Health Topics

Healthy Living

August 2010
Heel The World
Why Shouldn’t You Wear High Heels?
Dr. Rajiv Thukral 
To begin with, high heeled shoes are certainly not advisable on a constant basis. That’s because high heels in shoes alter the ‘line of weight bearing’ of the body – it will exert abnormal pressures over all of the areas forming the mechanical axis of the body.
This includes the forefoot (especially the toe break area), the midfoot, the ankles, the calves, back of the knees, the hips, and the lower and middle back. This altered weight transmission leads to increasing severity of some characteristic foot and back problems.

The Heel Effect
High heels affect your feet first. The first three effects listed here are because of a small toe box, which narrows the space between the toes.
  • Deformities of toes can happen where the great toe can painfully bend inwards (hallux valgus) or give you hammer toes (bent or claw toes).
  • You can also get chronic midfoot strains, and stress fractures of the midfoot bones
  • You could get pain, tingling and numbness along the sides of the 3rd and 4th toes – a condition called Morton’s metatarsalgia
  • Pressure sores or bunions, corns and callousities (at the balls of the feet, and upper surface of toes) could also spring up.
  • You could get calf cramps (sustained tense contracted position of the calf muscles) too.
  • Accelerated knee joint wear and tear (increased stresses on the front of the knee).
  • Unsteady gait, and increased incidence of falls and thereby injuries (strains, sprains, fractures).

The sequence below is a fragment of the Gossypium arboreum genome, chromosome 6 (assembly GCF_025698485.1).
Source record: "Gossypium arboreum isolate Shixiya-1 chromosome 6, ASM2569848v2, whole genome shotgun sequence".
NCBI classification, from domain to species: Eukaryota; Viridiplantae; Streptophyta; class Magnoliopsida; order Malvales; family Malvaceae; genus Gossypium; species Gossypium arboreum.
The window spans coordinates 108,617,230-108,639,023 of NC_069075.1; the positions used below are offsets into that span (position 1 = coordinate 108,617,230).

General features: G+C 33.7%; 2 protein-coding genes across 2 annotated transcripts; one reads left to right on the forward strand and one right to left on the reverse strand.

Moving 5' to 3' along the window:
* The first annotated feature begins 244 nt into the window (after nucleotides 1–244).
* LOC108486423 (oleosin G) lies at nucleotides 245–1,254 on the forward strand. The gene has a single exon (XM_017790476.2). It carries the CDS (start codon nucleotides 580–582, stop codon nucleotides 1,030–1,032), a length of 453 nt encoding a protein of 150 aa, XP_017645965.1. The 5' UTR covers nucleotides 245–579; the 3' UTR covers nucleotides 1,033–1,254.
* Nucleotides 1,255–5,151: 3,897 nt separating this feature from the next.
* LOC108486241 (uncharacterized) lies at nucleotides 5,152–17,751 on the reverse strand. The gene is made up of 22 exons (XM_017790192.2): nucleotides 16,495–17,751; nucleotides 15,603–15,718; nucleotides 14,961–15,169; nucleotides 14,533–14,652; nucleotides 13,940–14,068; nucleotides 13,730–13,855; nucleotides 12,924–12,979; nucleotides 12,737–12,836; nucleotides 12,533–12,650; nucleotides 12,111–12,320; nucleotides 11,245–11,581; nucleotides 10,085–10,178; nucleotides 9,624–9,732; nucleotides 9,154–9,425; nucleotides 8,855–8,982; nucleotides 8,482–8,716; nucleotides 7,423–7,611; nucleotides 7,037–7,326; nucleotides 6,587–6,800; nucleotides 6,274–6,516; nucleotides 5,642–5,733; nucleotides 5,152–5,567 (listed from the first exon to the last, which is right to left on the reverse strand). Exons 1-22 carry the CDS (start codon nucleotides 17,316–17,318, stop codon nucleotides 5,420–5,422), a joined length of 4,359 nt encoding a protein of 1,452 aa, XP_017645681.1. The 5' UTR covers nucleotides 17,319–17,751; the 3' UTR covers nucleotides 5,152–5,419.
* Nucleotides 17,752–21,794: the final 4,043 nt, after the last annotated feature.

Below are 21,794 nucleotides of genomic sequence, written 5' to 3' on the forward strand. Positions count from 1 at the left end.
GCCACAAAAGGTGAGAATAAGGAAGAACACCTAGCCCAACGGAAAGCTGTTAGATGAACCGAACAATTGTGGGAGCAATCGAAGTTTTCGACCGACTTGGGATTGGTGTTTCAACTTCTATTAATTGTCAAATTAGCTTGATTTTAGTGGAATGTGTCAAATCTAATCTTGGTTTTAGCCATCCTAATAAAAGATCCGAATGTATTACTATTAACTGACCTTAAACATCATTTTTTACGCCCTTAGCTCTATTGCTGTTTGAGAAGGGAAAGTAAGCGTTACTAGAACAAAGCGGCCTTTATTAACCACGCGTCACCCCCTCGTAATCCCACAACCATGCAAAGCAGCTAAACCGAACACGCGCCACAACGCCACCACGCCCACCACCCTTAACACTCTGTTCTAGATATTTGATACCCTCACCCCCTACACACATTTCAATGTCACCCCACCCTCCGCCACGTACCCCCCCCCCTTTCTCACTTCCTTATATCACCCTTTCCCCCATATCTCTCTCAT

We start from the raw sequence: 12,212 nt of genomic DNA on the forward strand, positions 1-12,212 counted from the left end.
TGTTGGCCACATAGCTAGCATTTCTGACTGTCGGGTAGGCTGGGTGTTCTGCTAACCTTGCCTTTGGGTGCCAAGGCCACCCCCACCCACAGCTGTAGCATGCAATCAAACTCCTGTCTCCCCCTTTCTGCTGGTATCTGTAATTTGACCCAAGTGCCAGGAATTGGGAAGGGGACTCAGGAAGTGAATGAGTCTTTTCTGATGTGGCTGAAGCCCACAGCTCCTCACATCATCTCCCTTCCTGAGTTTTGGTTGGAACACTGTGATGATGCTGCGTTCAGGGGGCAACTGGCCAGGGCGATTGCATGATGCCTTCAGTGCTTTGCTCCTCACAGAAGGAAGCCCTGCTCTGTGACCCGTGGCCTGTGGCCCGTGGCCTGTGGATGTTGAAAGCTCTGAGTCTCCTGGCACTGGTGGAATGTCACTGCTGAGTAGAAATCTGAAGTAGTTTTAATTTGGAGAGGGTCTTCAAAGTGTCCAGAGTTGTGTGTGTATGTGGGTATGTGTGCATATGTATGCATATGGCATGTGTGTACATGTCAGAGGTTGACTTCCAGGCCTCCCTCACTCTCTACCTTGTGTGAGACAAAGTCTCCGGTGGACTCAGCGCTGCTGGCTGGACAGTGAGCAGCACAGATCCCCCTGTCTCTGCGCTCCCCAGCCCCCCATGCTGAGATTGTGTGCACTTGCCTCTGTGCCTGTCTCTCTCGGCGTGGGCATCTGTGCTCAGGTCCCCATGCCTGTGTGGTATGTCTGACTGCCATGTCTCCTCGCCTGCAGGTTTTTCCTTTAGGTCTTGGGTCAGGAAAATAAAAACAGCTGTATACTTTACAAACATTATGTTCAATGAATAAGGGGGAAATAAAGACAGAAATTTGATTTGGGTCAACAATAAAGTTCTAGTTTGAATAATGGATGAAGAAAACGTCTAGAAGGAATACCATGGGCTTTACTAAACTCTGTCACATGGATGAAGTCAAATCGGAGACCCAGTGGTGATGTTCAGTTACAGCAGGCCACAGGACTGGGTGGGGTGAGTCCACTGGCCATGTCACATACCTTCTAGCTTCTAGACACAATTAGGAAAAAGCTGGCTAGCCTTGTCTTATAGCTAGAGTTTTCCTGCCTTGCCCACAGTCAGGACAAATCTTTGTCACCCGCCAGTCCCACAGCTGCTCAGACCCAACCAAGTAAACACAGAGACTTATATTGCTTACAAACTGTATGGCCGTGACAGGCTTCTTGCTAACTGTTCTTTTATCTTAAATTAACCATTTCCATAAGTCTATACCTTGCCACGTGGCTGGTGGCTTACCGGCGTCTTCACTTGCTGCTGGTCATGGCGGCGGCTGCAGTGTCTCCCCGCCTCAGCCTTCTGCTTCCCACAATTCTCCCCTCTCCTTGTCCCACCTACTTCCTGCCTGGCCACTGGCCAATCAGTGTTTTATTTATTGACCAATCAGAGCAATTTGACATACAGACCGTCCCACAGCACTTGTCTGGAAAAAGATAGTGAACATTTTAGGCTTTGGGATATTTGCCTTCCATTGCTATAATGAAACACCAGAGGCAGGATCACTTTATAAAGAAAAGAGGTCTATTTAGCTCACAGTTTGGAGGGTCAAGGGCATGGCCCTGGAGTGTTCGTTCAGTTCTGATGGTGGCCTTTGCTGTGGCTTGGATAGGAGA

• Watch out for chronic lower back pain (due to prolonged lumbar muscle spasms, exaggerated lumbar lordosis, and fixed pelvic tilt).
What Do High Heels Do?
  • High heels cause a compensatory change (temporary at first; permanent later) in the lower spine, with a decrease in the lumbar flexion angle (to prevent one from falling forward).
  • This excessive back arching means that the main muscle of the back, the erector spinae, is working strongly, and continuously. Over-activity of these muscles leads to an injured or torn ligament in the back, and pain.
  • Initially, there are repetitive strains and muscle pulls, and eventually, chronic strain and fatigue sets in.
  • With continuing over-activity, the lower spinal joints undergo degenerative changes, and early onset of lumbar spondylosis, arthritis of the facet joints in vertebrae, and occasionally spondylitis, all non-reversible.
  • Further, as one ages, discs shrink in size, with reduced ligament and joint function, that makes spinal bones move more than they should.
  • Secondary changes also settle in, and worsen the pain.

Dr. Rajiv Thukral is Consultant Orthopaedics at Apollo Hospitals, Noida

  • The information on this site does not constitute medical advice and is not intended to be a substitute for medical care provided by a physician.
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